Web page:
31. Let us now analyse and ascertain the true purport and effect of s. 96(2) (b) (i) (a) which has been quoted earlier. The insurer is thereby enabled to defend an action on the ground that the policy contains an exclusionary condition with regard to the use of the insured vehicle for hire or reward. This provision, it must be remembered, is a part of a well-conceived scheme regarding insurance against third party risk. It cannot, therefore, be read in isolation. It must be read in conjunction with the connected provisions which have been considered earlier. We have noticed earlier that the concept of the use of the insured vehicle for hire or reward is relevant in the context of the statutory coverage provided by s. 95(1) (b) (i) read with the first part of the second clause of the proviso as well as by s. 95(1) (b) (ii). It is in those cases that the coverage is extended to the liability in respect of a person or passenger carried for hire or reward. The defence under s. 96(2) (b) (i) (a) must, therefore, be confined to an action instituted by such person or passenger or by his dependants.

32. Since s. 96(2) (b) permits such a plea in defence, it is apparent that a condition excluding such use of the insured vehicle for hire or reward can be validly incorporated in the statutory policy, if the insured vehicle was, on the date of the contract of insurance, not covered by a permit to ply for hire or reward. In other words, such a condition in a statutory policy will be effective qua the third parties only under two circumstances; first, where the insured vehicle, not being a transport vehicle, was not required to be covered and was, in fact, not covered by any permit on the date of the contract of insurance, and secondly, even if the insured vehicle, being a transport vehicle, was in fact covered by a permit on the date of the contract of insurance, the permit did not cover its use for the carriage of passengers for hire or reward. If the insured vehicle on the date of the contract of insurance was a transport vehicle covered by a permit to carry passenger for hire or reward, a condition excluding its use for hire or reward, even if incorporated in the policy, would not be operative qua the rights of persons obtaining the decree and it would be wholly ineffective qua such persons. In this connection it might be clarified that the coverage may be express or implicit, that is to say, the permit may specifically authorise the carriage of passengers for hire or reward or such authority may be spelt out from the nature of the vehicle and the statutory provisions governing its user and the absence in the permit of any validly imposed regulatory or restrictive conditions as to its user for such purpose.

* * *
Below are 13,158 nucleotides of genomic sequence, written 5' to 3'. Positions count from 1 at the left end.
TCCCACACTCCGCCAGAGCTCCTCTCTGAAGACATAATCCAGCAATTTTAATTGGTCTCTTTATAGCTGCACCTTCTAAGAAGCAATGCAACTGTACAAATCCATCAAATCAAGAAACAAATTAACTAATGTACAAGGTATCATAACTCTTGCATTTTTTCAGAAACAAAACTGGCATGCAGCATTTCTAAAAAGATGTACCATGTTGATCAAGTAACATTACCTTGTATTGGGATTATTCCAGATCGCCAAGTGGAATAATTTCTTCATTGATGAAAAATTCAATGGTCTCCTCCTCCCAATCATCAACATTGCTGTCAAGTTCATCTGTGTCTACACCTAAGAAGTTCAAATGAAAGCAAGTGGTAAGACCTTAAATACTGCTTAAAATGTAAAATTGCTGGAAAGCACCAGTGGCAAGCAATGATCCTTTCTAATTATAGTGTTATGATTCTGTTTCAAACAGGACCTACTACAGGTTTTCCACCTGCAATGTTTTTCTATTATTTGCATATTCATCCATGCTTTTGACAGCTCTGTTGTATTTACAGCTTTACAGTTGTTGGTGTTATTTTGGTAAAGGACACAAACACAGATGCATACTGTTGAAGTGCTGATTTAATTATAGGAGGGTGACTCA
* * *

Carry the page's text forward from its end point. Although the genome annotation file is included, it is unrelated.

33. Now, in an action in which the claim of statutory coverage is advanced in respect of a passenger, who was carried on the insured vehicle when the accident giving rise to the claim occurred, the claimant will have to show that the statutory insurance coverage was available. In other words, he will have to show that the passenger risk was covered either by virtue of the provisions contained in s. 95(1) (b) (i) read with the first part of the second clause of the proviso or by reason of the provisions of s. 95(1) (b) (ii). The insurer, if he wants to disclaim the liability to satisfy the decree that may be passed in favour of the claimant in such an action, will have to establish :

1. that on the date of the contract of insurance, the insured vehicle was expressly or implicitly not covered by a permit to ply for hire or reward, that is, by a permit to carry any passenger for hire or reward;

2. that there was a specified condition in the policy which excluded the use of the insured vehicle for the carriage of passengers for hire or reward, and

3. that the vehicle was, in fact, used in breach of such specified condition on the occasion giving rise to the claim.

34. If all these facts are established by the insurer, then by virtue of s. 96(2) (b) (i) (a), he may succeed in avoiding the liability to satisfy the decree that may come to be passed in the action. In such a case, the coverage of the insured vehicle by a permit to ply for hire or reward, which does not authorise the carriage of passengers for hire or reward, on the date of the contract of insurance, would be a matter of no consequence. Besides, it is a matter of no consideration that the insured vehicle was used of carrying passengers for hire or reward only on the occasion in question or occasionally and not regularly. The motor vehicle must be regarded, when used to carry passengers for hire or reward, whether on a single or few occasions, as a transport vehicle and, therefore, required to be covered by a permit for the carriage of passengers for hire or reward.

35. It might be clarified that clauses (a) and (c) of s. 96(2) (b) (i), though they appear to cover situations which seem to overlap, provide for distinct defences which do not necessarily converge. Whereas clause (a) covers every vehicle, clause (c) is attracted only in the case of a transport vehicle. Besides, clause (c) may get attracted even where a defence based on clause (a) is not available. For example, when a vehicle which was, on the date of the contract of insurance, covered by a permit authorising its use as a contract carriage is used as a stage carriage, clause (c) will get attracted and not clause (a).